No civilian in the development world really likes to talk about military issues. At best people will mention the development/security nexus, or the need to disarm violent militias that don’t respect human rights and good governance. Most NGO workers, UN personnel, and other peace-building experts didn’t go to Afghanistan to solve military issues anyway. That’s what the army is for, and frankly, no one really wants to hear about what they do. Coalition forces might be in Afghanistan to fight the Global War on Terror, but the rest of the well-intentioned international community is there to build a strong democratic state. In this world, magic words include good governance, local ownership, and capacity-building, not COIN and kinetic actions.
Yet, it is hard to ignore the fact that the Afghan government and its allies have been conducting a counterinsurgency campaign for years now. That’s the paradox of post-conflict Afghanistan: it is NOT post-conflict. The international community is trying to build a state in a country that it is pretty much at war. Free and fair elections, freedom of speech, and a strong independent civil society are highly desirable goals, but none of these things will be achieved without a strong national army that is able to defend the country from internal and external threats. Building a national army is part of building a state. Given that the Afghan state will soon have to take care of its own security (for the most part), building a strong Afghan National Army (ANA) might be the only way to preserve what has been achieved since 2001/2002.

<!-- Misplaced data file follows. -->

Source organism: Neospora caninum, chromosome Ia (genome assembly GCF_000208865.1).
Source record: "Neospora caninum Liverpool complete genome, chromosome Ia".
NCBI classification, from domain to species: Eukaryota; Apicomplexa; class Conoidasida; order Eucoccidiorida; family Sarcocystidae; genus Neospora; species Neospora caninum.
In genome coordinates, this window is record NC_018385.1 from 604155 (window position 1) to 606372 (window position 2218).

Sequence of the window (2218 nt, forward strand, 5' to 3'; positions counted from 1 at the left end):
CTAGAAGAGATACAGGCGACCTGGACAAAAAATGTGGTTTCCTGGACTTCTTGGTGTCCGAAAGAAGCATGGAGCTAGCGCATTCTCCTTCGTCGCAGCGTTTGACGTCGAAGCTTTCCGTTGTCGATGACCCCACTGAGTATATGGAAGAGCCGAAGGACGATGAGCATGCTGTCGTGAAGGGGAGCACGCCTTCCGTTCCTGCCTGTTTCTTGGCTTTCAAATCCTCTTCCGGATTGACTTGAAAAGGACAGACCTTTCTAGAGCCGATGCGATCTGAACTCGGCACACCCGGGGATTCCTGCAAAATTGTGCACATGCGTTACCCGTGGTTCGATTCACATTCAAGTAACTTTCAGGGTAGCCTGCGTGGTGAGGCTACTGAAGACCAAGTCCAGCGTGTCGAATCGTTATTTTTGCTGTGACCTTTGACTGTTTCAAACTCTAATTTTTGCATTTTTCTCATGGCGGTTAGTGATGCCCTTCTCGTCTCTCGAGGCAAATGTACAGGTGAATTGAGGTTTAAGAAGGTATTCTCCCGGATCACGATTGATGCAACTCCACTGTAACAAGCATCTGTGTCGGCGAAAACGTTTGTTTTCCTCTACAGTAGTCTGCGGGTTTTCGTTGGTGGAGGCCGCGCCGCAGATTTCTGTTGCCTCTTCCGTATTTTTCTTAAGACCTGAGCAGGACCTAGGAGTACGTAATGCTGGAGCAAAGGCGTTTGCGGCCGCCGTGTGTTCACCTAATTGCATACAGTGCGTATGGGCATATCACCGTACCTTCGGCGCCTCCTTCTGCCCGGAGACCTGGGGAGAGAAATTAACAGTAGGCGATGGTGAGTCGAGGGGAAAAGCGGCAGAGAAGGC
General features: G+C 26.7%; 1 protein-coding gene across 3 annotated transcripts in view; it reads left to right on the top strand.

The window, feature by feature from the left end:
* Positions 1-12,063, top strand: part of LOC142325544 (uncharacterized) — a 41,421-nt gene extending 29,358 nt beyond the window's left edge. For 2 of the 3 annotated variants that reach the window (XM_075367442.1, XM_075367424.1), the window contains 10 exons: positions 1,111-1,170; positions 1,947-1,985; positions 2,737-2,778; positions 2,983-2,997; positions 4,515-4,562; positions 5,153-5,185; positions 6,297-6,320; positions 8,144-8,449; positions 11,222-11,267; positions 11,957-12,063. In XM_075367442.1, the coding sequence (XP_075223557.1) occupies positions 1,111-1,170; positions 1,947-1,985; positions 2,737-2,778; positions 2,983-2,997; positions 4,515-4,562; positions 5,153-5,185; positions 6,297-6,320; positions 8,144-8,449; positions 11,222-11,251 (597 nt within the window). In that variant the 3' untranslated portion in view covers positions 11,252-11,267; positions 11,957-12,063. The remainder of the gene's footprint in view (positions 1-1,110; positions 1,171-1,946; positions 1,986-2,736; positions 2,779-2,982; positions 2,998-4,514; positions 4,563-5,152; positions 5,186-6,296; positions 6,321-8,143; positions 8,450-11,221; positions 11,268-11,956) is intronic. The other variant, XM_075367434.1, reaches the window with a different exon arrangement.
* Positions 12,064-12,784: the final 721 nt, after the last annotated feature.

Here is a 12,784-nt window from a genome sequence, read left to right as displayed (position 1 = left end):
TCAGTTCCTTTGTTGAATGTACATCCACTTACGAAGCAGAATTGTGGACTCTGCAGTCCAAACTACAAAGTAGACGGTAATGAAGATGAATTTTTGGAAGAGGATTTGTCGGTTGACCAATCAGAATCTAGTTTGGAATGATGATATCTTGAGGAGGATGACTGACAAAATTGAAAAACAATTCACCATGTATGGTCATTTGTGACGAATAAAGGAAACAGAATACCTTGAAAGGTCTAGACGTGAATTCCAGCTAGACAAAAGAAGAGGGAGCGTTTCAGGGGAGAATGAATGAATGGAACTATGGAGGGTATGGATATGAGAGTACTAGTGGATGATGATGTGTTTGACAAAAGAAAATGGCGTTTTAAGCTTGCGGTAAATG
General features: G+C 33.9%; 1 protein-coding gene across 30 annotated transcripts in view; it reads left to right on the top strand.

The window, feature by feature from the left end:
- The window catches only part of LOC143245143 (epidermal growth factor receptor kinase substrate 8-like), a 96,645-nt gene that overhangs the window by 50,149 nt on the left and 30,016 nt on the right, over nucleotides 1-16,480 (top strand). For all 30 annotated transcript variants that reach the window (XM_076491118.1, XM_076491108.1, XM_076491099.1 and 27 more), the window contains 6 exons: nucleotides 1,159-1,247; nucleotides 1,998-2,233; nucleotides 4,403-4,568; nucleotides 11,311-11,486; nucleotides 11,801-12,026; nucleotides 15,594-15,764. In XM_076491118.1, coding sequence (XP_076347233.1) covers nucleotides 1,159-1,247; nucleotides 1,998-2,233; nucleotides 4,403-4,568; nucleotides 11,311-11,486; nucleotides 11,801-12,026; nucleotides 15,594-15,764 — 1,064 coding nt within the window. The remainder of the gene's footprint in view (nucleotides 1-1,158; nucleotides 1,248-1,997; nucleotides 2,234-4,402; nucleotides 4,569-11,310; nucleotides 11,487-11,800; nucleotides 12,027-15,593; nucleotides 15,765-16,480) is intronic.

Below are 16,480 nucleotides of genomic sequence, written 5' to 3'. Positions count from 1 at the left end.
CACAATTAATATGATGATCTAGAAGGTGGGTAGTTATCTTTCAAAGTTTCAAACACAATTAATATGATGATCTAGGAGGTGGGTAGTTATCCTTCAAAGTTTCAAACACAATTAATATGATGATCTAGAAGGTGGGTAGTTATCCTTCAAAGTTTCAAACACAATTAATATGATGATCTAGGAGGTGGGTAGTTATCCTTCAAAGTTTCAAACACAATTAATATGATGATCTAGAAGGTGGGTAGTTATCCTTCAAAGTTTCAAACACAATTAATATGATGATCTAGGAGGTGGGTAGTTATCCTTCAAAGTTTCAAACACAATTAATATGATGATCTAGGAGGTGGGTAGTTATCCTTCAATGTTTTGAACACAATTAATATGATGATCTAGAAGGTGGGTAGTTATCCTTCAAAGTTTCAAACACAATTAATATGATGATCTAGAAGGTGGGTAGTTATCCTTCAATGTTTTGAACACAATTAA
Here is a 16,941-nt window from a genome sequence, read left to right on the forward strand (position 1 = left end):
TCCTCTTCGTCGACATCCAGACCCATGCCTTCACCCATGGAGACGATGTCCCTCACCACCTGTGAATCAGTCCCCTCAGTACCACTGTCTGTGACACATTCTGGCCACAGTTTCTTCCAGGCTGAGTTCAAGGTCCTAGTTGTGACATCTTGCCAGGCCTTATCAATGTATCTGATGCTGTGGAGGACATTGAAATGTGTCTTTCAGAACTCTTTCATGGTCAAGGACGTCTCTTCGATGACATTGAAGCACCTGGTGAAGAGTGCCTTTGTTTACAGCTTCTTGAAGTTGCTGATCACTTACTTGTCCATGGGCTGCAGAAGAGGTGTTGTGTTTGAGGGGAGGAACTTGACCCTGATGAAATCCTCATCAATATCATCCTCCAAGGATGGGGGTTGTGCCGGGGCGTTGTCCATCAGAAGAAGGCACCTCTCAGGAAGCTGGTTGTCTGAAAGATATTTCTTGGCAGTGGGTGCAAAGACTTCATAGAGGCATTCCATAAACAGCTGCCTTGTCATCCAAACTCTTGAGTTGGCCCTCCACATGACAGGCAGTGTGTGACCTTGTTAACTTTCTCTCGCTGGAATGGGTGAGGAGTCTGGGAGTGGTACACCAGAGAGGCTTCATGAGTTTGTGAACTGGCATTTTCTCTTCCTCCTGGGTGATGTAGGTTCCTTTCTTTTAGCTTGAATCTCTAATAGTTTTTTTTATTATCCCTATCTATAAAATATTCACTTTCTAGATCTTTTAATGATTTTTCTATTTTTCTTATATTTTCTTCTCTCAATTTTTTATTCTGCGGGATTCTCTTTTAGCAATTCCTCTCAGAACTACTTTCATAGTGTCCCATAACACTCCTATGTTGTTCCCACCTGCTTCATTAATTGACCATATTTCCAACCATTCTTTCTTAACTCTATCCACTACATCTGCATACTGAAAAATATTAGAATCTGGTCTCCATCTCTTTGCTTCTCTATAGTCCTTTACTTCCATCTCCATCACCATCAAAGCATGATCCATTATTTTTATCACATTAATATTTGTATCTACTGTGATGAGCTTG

The question remains as to whether COIN is the way to go. Improving law and order, governance, and the government’s legitimacy sounds all good on paper. In practice, it has proved rather difficult to implement (not only in Afghanistan). It is even harder when foreign forces are the ones in charge of doing it. Many an observer believes that it might actually fuel the conflict. Even if it were to be proven that American-led counterinsurgency might actually work in Afghanistan, anyone knows that COIN requires a long term commitment that neither the U.S. nor any other NATO state is able to provide. COIN is too expensive, both financially and politically, for the leader of a democratic state to be 100% sure that his/her country’s armed forces will be able to fight in a remote country like Afghanistan (at least from a Western point of view) for the next 20 years or so. ANA soldiers (along with local militias) will now be the ones in charge of doing counterinsurgency. It remains to be seen whether the ANA will be strong enough to keep the Taliban at bay.